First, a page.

Thought I would introduce my cat, Lila. She is doing some acrobatics going after a fly.
Archive for September, 2007
50 years ago this month On The Road was published. This is a novel close to my heart. There is a certain romanticism of being on the road, between destinations. It’s a mixture of feelings of freedom and emptiness that is hard to explain.
But On The Road is much more than that. A review of this classic, by Louis Menand, is published in this week’s New Yorker that helped me see deeper into the book and why I love it. If you are at all interested in this book or Jack Kerouac or the Beats, I encourage you to take the time to read this article. The author explains that the term “Beat” came to describe a certain generation. It is traced back to a conversation between Kerouac and John Clellon Holmes in which Jack stated, “You know, this is really a beat generation.” In this description he meant beaten down, poor, exhausted, at the bottom of the world. The review goes on to underscore the significance of On The Road and the influence this work had on American Litterature.
Menand writes, “The sadness that soaks through Kerouac’s story comes from the certainty that this world of hoboes and migrant workers and cowboys and crazy joyriders—the world of Neal Cassady and his derelict father—is dying. But the sadness is not sentimentality, because many of the people in the book who inhabit that world would be happy to see it go or else are too drunk or forlorn to care.”
Menand calls Jack, “a poet and a failed mystic.” He also states the Beats were not rebels, but misfits.
But what Menand ultimately identifies as the genius of Kerouac’s work is his ability to convey a sensitive masculinity. He writes, “It is sensitive and it is earnest, a performance of one of the most difficult emotions to express, male vulnerability.”
This might be the real reason I love this book. I feel my friends and I can identify with these same characters as we ramble across the weird American outback.
“Namaste” a common greeting in India. Does anyone know what it means? I came across this translation a few months back that is just beautiful.
I honor the place in you
where the Universe resides
I honor the place in you
of love, of light, of truth, of peace
I honor the place within you,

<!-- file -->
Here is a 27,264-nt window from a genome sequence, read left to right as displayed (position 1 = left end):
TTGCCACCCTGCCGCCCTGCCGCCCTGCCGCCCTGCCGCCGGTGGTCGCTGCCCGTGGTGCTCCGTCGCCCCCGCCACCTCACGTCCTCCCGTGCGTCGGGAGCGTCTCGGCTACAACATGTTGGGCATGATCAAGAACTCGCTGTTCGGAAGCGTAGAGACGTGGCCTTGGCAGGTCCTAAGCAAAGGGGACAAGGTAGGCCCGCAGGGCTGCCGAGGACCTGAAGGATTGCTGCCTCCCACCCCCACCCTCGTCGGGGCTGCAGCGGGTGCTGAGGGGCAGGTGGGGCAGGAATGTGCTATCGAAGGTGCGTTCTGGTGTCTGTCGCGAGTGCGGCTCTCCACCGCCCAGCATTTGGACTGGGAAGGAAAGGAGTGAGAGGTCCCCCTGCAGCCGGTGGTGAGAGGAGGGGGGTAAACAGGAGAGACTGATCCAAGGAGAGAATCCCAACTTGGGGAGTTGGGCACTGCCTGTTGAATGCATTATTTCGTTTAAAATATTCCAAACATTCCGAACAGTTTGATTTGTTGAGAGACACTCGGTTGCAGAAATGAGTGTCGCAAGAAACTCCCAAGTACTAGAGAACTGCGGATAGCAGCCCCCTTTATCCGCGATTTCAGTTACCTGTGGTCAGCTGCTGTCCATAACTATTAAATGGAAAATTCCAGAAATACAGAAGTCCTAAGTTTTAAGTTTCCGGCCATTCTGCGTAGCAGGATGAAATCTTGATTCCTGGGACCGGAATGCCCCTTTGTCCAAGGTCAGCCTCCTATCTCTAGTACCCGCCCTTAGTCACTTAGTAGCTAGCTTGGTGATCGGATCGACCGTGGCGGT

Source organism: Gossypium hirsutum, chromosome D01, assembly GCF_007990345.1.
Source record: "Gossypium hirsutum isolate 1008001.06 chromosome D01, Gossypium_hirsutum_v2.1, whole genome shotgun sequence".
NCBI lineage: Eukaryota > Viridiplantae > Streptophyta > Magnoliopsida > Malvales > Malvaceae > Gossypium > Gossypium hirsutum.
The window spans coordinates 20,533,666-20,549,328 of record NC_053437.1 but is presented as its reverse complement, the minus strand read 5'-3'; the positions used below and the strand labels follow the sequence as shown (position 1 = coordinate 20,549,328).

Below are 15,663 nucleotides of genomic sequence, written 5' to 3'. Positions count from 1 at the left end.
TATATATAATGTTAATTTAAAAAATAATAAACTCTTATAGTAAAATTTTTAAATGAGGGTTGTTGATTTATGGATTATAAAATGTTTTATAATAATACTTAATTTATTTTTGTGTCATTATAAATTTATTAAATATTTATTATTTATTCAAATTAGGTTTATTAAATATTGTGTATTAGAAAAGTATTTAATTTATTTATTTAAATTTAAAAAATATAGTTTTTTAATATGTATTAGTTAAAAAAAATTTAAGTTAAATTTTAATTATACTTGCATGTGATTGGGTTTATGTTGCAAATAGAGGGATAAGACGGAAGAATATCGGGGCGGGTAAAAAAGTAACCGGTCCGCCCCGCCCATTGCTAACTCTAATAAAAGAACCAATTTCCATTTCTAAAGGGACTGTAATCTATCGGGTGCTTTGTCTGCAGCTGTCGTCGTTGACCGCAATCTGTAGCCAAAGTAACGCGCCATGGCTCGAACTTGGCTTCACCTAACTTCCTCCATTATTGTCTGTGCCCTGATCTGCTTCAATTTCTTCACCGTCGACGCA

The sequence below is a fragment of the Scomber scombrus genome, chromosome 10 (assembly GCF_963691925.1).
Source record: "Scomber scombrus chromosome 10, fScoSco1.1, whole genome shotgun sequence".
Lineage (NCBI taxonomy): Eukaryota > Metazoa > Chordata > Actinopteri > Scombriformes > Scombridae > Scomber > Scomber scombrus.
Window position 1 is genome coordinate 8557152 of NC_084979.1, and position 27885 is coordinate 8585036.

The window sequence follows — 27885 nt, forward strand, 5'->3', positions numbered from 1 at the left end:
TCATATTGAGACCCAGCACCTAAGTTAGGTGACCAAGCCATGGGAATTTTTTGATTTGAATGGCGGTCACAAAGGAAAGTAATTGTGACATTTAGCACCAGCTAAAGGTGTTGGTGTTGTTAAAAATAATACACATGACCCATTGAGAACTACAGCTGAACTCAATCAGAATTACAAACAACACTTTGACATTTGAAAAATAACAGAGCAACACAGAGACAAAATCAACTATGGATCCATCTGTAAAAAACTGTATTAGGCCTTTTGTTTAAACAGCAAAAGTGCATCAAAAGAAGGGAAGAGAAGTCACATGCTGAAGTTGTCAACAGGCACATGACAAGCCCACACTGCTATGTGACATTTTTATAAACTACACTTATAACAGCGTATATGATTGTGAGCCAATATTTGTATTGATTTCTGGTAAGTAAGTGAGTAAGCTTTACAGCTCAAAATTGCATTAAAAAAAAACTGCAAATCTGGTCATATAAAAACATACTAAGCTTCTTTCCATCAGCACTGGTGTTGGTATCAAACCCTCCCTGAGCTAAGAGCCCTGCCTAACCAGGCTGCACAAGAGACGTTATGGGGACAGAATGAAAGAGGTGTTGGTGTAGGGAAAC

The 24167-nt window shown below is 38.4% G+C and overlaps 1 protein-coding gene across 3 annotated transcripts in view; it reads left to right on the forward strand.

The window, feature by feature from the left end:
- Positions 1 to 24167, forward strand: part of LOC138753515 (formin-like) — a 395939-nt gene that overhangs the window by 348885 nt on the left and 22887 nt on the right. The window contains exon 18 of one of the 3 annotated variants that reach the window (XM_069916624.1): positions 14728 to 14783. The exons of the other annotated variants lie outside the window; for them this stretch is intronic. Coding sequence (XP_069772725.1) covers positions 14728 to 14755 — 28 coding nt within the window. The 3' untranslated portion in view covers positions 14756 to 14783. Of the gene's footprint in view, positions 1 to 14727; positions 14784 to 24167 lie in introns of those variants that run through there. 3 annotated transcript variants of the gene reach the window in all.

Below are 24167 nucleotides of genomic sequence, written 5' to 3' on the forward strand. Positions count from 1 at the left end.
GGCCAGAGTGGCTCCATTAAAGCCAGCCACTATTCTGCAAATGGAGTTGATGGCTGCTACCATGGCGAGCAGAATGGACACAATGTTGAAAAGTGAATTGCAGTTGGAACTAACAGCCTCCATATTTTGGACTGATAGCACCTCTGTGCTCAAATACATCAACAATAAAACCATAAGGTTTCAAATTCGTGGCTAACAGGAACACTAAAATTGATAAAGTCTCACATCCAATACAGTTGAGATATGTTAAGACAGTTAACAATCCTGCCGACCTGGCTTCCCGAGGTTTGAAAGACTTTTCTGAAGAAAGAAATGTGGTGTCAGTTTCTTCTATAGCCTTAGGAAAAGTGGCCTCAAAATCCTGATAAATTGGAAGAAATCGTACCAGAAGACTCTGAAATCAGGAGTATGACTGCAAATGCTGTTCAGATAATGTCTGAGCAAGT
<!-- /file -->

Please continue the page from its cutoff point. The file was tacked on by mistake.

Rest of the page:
where if you are in that place in you
and I am in that place in me
there is only One of Us.
A dead Pilot whale was found on the beach south of Trinidad (a small town north of Eureka) on Monday. Apparently this type of whale does not usually frequent these waters, so it seems the poor guy was a little off course. The Eureka Times-Standard“> has an article about it and a gory slide show of Humboldt State biologist hacking it up. When a whale is beached it presents a rare opportunity for biologist to study these giant creatures. One reason the international moratorium on whaling should not be suspended is because researchers have very little knowledge of whale populations numbers and whales in general. A very close friend of mine works for the Whale and Dolphin Conservation Society and she has increased my knowledge of cetaceans greatly.
Meanwhile it seems ships are killing an average of one blue whale per week in Southern California!
Widespread protests lead by Buddhist monks in Rangoon were reported today. Burma is a country that has been ruled by an oppressive military regime for some time and I believe it is high time for a change in the power structure. But how do we support this kind of action. The Washington Post has a good article stating the US should put heavy pressure on the Chinese to keep the Burmese government from reacting with violence. However, would this country have been “liberated” from the dictatorship if it had as much oil under its soil as Iraq does? I pose this question to show the hypocrisy of the United States foreign policy. I would like to see India throw some weight in on this event.